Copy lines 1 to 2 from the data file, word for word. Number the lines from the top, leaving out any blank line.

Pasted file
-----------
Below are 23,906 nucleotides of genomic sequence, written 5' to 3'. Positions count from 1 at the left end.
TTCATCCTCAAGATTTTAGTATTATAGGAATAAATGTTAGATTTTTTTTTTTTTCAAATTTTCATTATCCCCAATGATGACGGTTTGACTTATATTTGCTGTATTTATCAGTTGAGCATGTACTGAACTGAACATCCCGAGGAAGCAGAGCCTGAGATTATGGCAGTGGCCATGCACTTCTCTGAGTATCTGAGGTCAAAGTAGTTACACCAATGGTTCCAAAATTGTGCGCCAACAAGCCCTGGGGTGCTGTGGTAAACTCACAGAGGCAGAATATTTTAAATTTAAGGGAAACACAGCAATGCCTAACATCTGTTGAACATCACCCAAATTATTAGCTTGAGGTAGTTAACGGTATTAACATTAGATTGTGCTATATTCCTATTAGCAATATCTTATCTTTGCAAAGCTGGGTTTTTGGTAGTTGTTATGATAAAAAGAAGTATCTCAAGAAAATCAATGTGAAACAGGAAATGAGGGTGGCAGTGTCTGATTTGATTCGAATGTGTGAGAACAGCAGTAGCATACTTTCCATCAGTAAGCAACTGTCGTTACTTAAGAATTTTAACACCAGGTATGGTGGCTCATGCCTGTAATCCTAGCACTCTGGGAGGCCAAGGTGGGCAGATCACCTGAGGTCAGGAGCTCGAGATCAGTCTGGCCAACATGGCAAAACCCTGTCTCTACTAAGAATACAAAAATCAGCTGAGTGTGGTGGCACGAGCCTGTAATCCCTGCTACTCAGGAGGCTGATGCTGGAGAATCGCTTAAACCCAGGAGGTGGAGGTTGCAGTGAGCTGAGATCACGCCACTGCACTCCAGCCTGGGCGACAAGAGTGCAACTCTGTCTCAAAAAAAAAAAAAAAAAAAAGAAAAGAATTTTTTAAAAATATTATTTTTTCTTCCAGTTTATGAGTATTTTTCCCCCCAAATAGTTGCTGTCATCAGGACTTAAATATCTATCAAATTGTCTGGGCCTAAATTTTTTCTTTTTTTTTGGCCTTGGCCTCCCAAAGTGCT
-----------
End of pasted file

Below are 23,906 nucleotides of genomic sequence, written 5' to 3'. Positions count from 1 at the left end.
TTCATCCTCAAGATTTTAGTATTATAGGAATAAATGTTAGATTTTTTTTTTTTTCAAATTTTCATTATCCCCAATGATGACGGTTTGACTTATATTTGCTGTATTTATCAGTTGAGCATGTACTGAACTGAACATCCCGAGGAAGCAGAGCCTGAGATTATGGCAGTGGCCATGCACTTCTCTGAGTATCTGAGGTCAAAGTAGTTACACCAATGGTTCCAAAATTGTGCGCCAACAAGCCCTGGGGTGCTGTGGTAAACTCACAGAGGCAGAATATTTTAAATTTAAGGGAAACACAGCAATGCCTAACATCTGTTGAACATCACCCAAATTATTAGCTTGAGGTAGTTAACGGTATTAACATTAGATTGTGCTATATTCCTATTAGCAATATCTTATCTTTGCAAAGCTGGGTTTTTGGTAGTTGTTATGATAAAAAGAAGTATCTCAAGAAAATCAATGTGAAACAGGAAATGAGGGTGGCAGTGTCTGATTTGATTCGAATGTGTGAGAACAGCAGTAGCATACTTTCCATCAGTAAGCAACTGTCGTTACTTAAGAATTTTAACACCAGGTATGGTGGCTCATGCCTGTAATCCTAGCACTCTGGGAGGCCAAGGTGGGCAGATCACCTGAGGTCAGGAGCTCGAGATCAGTCTGGCCAACATGGCAAAACCCTGTCTCTACTAAGAATACAAAAATCAGCTGAGTGTGGTGGCACGAGCCTGTAATCCCTGCTACTCAGGAGGCTGATGCTGGAGAATCGCTTAAACCCAGGAGGTGGAGGTTGCAGTGAGCTGAGATCACGCCACTGCACTCCAGCCTGGGCGACAAGAGTGCAACTCTGTCTCAAAAAAAAAAAAAAAAAAAAGAAAAGAATTTTTTAAAAATATTATTTTTTCTTCCAGTTTATGAGTATTTTTCCCCCCAAATAGTTGCTGTCATCAGGACTTAAATATCTATCAAATTGTCTGGGCCTAAATTTTTTCTTTTTTTTTGGCCTTGGCCTCCCAAAGTGCT